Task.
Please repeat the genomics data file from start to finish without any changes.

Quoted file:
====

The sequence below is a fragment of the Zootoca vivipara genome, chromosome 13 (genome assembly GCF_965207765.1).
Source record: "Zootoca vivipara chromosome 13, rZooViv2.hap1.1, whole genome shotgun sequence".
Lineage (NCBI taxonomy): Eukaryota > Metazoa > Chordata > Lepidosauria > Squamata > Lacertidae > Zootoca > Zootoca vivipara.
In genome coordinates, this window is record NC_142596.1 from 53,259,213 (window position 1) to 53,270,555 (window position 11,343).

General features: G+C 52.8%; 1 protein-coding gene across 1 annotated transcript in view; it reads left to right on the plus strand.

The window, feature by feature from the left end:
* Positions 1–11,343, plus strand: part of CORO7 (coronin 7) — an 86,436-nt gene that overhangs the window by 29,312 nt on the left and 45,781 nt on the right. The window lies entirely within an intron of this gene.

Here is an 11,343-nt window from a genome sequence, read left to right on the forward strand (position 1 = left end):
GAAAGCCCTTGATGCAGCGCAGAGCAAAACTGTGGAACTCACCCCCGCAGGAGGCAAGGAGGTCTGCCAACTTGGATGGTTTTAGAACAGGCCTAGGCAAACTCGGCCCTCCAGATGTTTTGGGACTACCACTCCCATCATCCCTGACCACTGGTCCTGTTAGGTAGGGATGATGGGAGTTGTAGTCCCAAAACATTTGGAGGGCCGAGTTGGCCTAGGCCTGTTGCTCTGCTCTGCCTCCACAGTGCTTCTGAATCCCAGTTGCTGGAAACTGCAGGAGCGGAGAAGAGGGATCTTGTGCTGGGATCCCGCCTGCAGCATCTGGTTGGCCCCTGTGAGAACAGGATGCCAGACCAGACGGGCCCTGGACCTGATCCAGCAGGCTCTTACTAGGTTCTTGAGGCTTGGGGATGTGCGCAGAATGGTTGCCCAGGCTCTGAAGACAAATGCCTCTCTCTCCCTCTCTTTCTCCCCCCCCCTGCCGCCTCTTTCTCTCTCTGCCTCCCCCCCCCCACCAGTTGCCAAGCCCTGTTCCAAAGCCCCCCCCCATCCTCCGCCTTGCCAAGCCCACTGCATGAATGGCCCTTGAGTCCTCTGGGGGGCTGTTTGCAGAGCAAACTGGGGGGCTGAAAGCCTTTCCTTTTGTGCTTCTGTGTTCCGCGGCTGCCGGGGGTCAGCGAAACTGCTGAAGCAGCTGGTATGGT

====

The sequence below is a fragment of the Zootoca vivipara genome, chromosome 13 (genome assembly GCF_965207765.1).
Source record: "Zootoca vivipara chromosome 13, rZooViv2.hap1.1, whole genome shotgun sequence".
Lineage (NCBI taxonomy): Eukaryota > Metazoa > Chordata > Lepidosauria > Squamata > Lacertidae > Zootoca > Zootoca vivipara.
In genome coordinates, this window is record NC_142596.1 from 53,259,213 (window position 1) to 53,270,555 (window position 11,343).

General features: G+C 52.8%; 1 protein-coding gene across 1 annotated transcript in view; it reads left to right on the plus strand.

The window, feature by feature from the left end:
* Positions 1–11,343, plus strand: part of CORO7 (coronin 7) — an 86,436-nt gene that overhangs the window by 29,312 nt on the left and 45,781 nt on the right. The window lies entirely within an intron of this gene.

Here is an 11,343-nt window from a genome sequence, read left to right on the forward strand (position 1 = left end):
GAAAGCCCTTGATGCAGCGCAGAGCAAAACTGTGGAACTCACCCCCGCAGGAGGCAAGGAGGTCTGCCAACTTGGATGGTTTTAGAACAGGCCTAGGCAAACTCGGCCCTCCAGATGTTTTGGGACTACCACTCCCATCATCCCTGACCACTGGTCCTGTTAGGTAGGGATGATGGGAGTTGTAGTCCCAAAACATTTGGAGGGCCGAGTTGGCCTAGGCCTGTTGCTCTGCTCTGCCTCCACAGTGCTTCTGAATCCCAGTTGCTGGAAACTGCAGGAGCGGAGAAGAGGGATCTTGTGCTGGGATCCCGCCTGCAGCATCTGGTTGGCCCCTGTGAGAACAGGATGCCAGACCAGACGGGCCCTGGACCTGATCCAGCAGGCTCTTACTAGGTTCTTGAGGCTTGGGGATGTGCGCAGAATGGTTGCCCAGGCTCTGAAGACAAATGCCTCTCTCTCCCTCTCTTTCTCCCCCCCCCTGCCGCCTCTTTCTCTCTCTGCCTCCCCCCCCCCACCAGTTGCCAAGCCCTGTTCCAAAGCCCCCCCCCATCCTCCGCCTTGCCAAGCCCACTGCATGAATGGCCCTTGAGTCCTCTGGGGGGCTGTTTGCAGAGCAAACTGGGGGGCTGAAAGCCTTTCCTTTTGTGCTTCTGTGTTCCGCGGCTGCCGGGGGTCAGCGAAACTGCTGAAGCAGCTGGTATGGT